CONTRIBUTORS

Job training success should be emulated, not eliminated

Posted March 10, 2012, at 6:31 p.m.

The Bangor Region Chamber of Commerce recently co-hosted an event with Husson University at the request of Maine’s first lady, Ann LePage, to hear about the initiative to integrate veterans back into the workplace.

Col. David Sutherland, special assistant to the Joint Chiefs of Staff for warrior and family support, presented a powerful message on the sacrifices of the soldiers and their families. The colonel appealed to local businesses to engage and assist with his proposed project.

The event was well-attended by business leaders and resulted in positive feedback. The Chamber leadership is already planning on how to move this initiative forward. This is an area that the Bangor Region Chamber of Commerce is eager to work on together with the administration to accomplish this mission.

However, we don’t agree with everything coming out of Augusta. For instance, the plan to reorganize the work force training system currently in place in Penobscot, Piscataquis and Hancock counties seems counterproductive to the results we are seeing on the ground with positive outcomes.

The plan presented at the January Maine State Workforce Investment Board meeting does not make sense to us. We are very pleased with the increase in job placement and overall wages for our job seekers. Further, more businesses have received one-on-one assistance than ever before. This is due to the new economic and work force development model implemented by the Tri-County Workforce Investment Board and Eastern Maine Development Corporation.

Over the past 18 months, our Tri-County Workforce Investment Board programs have served more than 980 unemployed, low-income adults, youth and dislocated workers in Penobscot, Piscataquis and Hancock counties with training and help finding jobs. The success rate continues to climb.

From July 2010 through December 2011, 409 adult and dislocated workers completed our Workforce Investment Act program, with 309 of them entering directly into a job with an average starting wage of $12.43 per hour. In addition, during this same period, 67 participants from our WIA youth programs also entered into good jobs — in health care, construction and installation, information technology, manufacturing, social and educational services, hospitality, retail sales, business services, transportation and mechanical industries.

Almost 400 people who heretofore could not find work successfully landed jobs with organizations that needed their new talents.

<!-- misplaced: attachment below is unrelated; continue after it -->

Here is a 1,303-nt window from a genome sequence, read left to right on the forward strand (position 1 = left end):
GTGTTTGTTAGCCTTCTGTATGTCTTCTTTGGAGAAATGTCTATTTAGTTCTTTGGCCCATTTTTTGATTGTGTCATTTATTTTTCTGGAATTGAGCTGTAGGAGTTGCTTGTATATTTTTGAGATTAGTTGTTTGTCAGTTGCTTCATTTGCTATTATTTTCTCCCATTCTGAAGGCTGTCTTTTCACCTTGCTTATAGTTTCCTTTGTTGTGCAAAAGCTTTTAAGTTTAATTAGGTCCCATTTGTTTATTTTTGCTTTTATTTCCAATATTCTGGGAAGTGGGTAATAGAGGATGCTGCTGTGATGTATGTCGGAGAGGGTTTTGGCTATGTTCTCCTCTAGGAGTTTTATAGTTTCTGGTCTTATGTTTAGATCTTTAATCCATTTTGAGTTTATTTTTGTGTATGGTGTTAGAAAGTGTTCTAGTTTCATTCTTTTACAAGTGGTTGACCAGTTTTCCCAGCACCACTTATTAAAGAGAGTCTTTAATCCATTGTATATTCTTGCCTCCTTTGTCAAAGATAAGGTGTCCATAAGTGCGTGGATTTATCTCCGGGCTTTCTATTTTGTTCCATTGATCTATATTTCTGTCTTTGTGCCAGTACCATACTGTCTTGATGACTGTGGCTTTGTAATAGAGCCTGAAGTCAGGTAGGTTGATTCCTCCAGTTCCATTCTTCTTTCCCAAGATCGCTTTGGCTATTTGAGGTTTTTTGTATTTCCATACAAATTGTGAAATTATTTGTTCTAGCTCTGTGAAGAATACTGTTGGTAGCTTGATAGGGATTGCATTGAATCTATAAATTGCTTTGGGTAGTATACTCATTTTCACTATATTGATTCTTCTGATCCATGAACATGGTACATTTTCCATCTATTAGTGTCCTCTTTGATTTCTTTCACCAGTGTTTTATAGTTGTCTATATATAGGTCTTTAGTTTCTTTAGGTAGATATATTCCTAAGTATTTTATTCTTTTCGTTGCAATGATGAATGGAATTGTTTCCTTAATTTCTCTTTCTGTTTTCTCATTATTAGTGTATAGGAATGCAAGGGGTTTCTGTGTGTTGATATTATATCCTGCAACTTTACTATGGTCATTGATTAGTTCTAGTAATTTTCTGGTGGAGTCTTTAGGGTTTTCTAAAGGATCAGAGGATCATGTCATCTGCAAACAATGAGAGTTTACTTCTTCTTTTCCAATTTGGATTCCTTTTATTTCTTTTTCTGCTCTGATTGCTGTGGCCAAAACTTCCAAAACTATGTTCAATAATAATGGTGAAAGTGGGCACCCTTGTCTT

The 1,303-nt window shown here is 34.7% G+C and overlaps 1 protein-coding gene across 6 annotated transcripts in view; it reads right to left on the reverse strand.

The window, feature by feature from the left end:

Nonetheless, Gov. LePage is proposing a complete make-over of the current delivery systems for all WIA programs throughout the state, even though this board is doing exactly what the governor says must be done — making smart investments in the skills of workers that match the needs of local employers and supporting businesses that need assistance to grow the jobs of the future.

While we agree that there is a growing need to better prepare individuals with the technical and other skills needed by businesses throughout the state, we also know that here in Penobscot, Piscataquis and Hancock counties we are already doing an admirable, effective job of investing public job training resources that serve workers and connect them to employers who need them.

This has not come about by accident. In July 2009, the Tri-County Workforce Investment Board and the county commissioners took decisive action on their own to restructure and reposition the work force development services in our three counties. We placed the operation of the WIA program with the Eastern Maine Development Corporation.

Having served the region since 1967, EMDC has strong connections with the region’s business community as well as its role in region-wide planning and community investment. It already worked with job seekers and businesses having a common purpose — the economic growth of our region.

To most people this made perfect sense. However, it is not the way job-training programs have typically been delivered in Maine. In fact, only here, in this Tri-County region of Maine, are the WIA programs operated directly by the regional economic development organization.

We understand the governor’s frustration but strongly disagree with his new plan. More needs to be done to assist workers in our state to gain the skills they need to get a job and help businesses grow. However, indicators show that we are on course, improving job prospects for more people and growing a greater talent pool for businesses in our region of Maine.

We should be emulated, not eliminated. Hundreds of new job holders agree.

Dan Tremble is chairman of the Bangor Region Chamber of Commerce and the vice chairman of the Tri-County Workforce Investment Board.

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